Saturday, November 05, 2005

Eureka!
One more stunning piece from the Nusrat Saab gharana! I am delirious with joy about discovering 'Jiya dhadak dhadak' from Kalyug (a new movie from the Mahesh Bhatt stable).
The song brings back memories of Nusrat Fateh Ali Khan, the man of whom it was once said:
“(When I heard his music) I felt a rush of adrenaline in my chest like I was on the edge of a cliff, wondering when I would jump.”
When he passed away I remember our entire gang mourned his death as the death of the 'mainstream-ing' (if such a word exists) of Sufi music.
Sufi music which became a rage in the 90s and continues to enthrall to date, was given its irresistible charm by Nusrat Fateh Ali Khan (henceforth referred to as Nusrat Saab).
He made Sufi music more mainstream by simplifying the music and innovating with the format. More importantly, Qawwali, a form of devotional Sufi music, had hitherto been sung mostly in Urdu. It was Nusrat saab who popularised the Punjabi version of Qawwali (the Pakistani Punjabi) that made it easier for the Indian public to identify with Sufi music.
I remember the first time I encountered a Nusrat saab composition. It was this number called 'Jhoole jhoole lal'.
I loved so many things about that number - the rhytmic up-down quality, the improvised sargams, the unabashed high pitch singing, and a small quirk that I noticed him carry through many of his songs...a slight breathlessness that was brought about by someone of his girth doing an Alaap.
I loved the fact that unlike a lot of other forms of music, Nusrat Saab was not too fussed about 'perfection'. This showed in the rampant experiementation that he indulged in.
Apparently, when Nusrat Saab toured in foreign countries, he would watch television commercials in order to identify the melodies and chord progressions popular in that country. He would then try to pick similar sounding songs from his repertoire for his performances.
He would inject sargam improvisations into the qawwali to retain the original 'elusiveness' of qawwali music and also as a contrast to the rather simple lyrics.
What all this meant was that with his music, he moved ordinary, untrained (in music) people like me to that state Sufis call 'ishq', or the harmonic coexistence of earthly passion and divine love -- even though most listeners (like me) were unfamiliar with the Punjabi /Urdu lyrics.
Then, over the years, I became an avid fan of the Nusrat Saab school of music. I felt a curious blend of irritation (about the fact that his work was blatantly plagiarised by many Bollywood music directors) and pleasure (because that made his brand of music more popular with a broader listening populace).
The highlight was when he decided to enter Bollywood to counter the plagiarists with his first movie - Aur Pyar ho gaya.
Though the event itself delighted me, I was a tad disappointed with the result.
Nusrat Saab for some reason stayed away from the Sufi feel and instead focused on popular Bollwood melody. Possibly in those days, a Sufi number could only be a 'filler' song and not a song picturized on the hero. The hero had to have the conventional soft, smooth voice (even if it was Dara Singh in his hero days) and Sufi music did not qualify because it had an 'edgy', full-throated feel. The album had only three numbers that were reminiscent of the great Nusrat Saab - 'Meri Saanson mein', 'Hum se rahoge' and 'Zindagi Jhoom kar'.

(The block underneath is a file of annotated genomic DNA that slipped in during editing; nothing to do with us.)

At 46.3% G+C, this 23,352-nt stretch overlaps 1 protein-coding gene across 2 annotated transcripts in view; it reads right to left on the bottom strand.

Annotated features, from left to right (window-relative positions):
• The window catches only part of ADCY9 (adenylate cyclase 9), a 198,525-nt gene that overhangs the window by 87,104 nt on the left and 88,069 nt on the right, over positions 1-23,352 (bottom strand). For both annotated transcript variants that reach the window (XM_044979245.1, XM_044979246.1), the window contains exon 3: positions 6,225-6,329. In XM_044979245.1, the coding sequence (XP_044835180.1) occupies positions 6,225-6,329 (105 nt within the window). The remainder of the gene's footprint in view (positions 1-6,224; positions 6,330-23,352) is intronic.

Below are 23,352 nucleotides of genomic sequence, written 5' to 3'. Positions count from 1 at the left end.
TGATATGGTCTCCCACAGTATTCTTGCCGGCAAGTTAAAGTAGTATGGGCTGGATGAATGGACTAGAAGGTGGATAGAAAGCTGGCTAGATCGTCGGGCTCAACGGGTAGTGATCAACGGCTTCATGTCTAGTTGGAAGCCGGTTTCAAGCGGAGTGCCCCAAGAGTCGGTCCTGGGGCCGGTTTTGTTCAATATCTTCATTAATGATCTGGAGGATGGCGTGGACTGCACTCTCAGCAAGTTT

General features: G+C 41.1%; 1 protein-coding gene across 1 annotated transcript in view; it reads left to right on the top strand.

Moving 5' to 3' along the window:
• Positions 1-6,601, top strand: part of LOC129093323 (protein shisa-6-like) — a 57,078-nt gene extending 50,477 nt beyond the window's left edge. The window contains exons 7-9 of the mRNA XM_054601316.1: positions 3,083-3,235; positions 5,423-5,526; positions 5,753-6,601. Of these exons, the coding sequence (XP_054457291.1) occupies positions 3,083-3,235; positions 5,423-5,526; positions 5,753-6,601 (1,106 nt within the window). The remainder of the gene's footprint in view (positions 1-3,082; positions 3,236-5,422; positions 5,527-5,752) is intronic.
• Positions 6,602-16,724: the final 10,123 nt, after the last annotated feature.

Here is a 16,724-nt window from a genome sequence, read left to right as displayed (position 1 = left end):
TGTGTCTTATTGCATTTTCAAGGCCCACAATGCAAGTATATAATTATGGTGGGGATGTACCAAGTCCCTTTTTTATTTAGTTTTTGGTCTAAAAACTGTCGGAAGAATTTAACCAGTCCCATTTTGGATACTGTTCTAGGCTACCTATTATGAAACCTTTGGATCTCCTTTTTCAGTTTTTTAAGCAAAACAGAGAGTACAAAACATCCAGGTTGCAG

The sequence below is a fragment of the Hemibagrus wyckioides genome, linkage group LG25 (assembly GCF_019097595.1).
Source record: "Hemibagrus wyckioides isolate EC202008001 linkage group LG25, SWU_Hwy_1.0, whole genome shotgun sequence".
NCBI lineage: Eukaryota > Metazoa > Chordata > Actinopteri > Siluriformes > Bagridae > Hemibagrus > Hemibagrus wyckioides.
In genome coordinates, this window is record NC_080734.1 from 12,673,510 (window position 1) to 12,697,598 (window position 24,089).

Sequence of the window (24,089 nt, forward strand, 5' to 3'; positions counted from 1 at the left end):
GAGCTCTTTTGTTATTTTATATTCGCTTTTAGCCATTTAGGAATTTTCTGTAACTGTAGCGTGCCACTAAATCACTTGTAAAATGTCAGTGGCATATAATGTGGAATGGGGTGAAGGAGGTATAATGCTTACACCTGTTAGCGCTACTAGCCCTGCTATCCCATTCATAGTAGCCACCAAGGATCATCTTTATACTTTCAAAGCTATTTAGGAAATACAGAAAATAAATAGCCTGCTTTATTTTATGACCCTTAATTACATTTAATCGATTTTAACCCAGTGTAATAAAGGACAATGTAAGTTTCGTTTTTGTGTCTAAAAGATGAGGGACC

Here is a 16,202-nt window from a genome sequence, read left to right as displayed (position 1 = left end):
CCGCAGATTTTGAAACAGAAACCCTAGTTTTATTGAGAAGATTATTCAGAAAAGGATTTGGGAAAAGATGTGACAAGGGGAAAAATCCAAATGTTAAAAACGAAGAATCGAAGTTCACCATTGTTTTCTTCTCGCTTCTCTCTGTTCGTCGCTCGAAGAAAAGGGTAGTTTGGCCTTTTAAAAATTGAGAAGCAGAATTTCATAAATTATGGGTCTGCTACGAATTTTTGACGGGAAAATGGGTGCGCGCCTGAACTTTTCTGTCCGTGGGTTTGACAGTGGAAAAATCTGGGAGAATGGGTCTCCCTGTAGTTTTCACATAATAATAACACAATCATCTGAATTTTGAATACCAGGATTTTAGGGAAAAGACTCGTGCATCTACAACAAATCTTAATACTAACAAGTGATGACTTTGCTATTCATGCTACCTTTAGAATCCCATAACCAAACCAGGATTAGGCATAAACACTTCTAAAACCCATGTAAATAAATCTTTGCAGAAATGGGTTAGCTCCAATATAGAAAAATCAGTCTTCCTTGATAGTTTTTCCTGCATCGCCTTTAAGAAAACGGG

Nevertheless, it was a memorable album that still occupies a place in my favorites collection despite a severe onslaught from a whole lot of other inspiring albums over the years.
Soon however, Bollywood became more open to the Nusrat Saab way of singing and even though to date we do not have too many Sufi songs being 'sung' by the hero (it is more a background song), we had more Sufi numbers being composed and topping charts.
And some of the best work that I have had the privilege to listen to was composed by Nusrat Saab.
“Sanware ... Tore Bin Jiya Jaaye Na” - a duet with Humaira Channa from Shekhar Kapoor’s ‘Bandit Queen’, is an example of his ability to provide just the right amount of background emotion to a controversial subject. The use of ravines and rugged country by Phoolan Devi, the Bandit Queen, to escape the law is impressively depicted by Nusrat Saab's use of high octaves and lingering cadences.
"Afreen, afreen" with one of my favorite artists (I use the term deliberately) - Javed Akhtar.
"Piya re", "Tere bin nahin lagda" (an all-time favorite), and many more.
When he passed away, it left me stunned. Who would carry the legacy forward? Would Sufi music fade into oblivion?
And then came two fine singers - one from the same gharana and in reality, the inheritor, and one outsider who worshipped Nusrat Saab from afar (an Ekalavya of sorts). The former is Rahat Fateh Ali Khan (his nephew), and the latter Kailash Kher.
The former is known for some stunning numbers of his own (the most popular being 'Laagi tumse mann ki lagan' from Paap) and the latter has the brilliant 'Allah ke bande' and 'Yunhi chala chal' to his credit.
The same improvisation, the same rustic feel, the same wholehearted, open-hearted singing.
And a few days ago I discovered a lovely number by the former - 'Jiya dhadak dhadak' from Kalyug. And apart from all the afore mentioned similarities, what almost made me poignant for just a minute was the slight loss of breath that is un-self consciously repeated throughout the song everytime the singer says 'Jiya dhadak dhadak'. That did not stop him from singing at that pitch...just like Nusrat Saab.
I guess some good things never do end, do they? And thank god for that!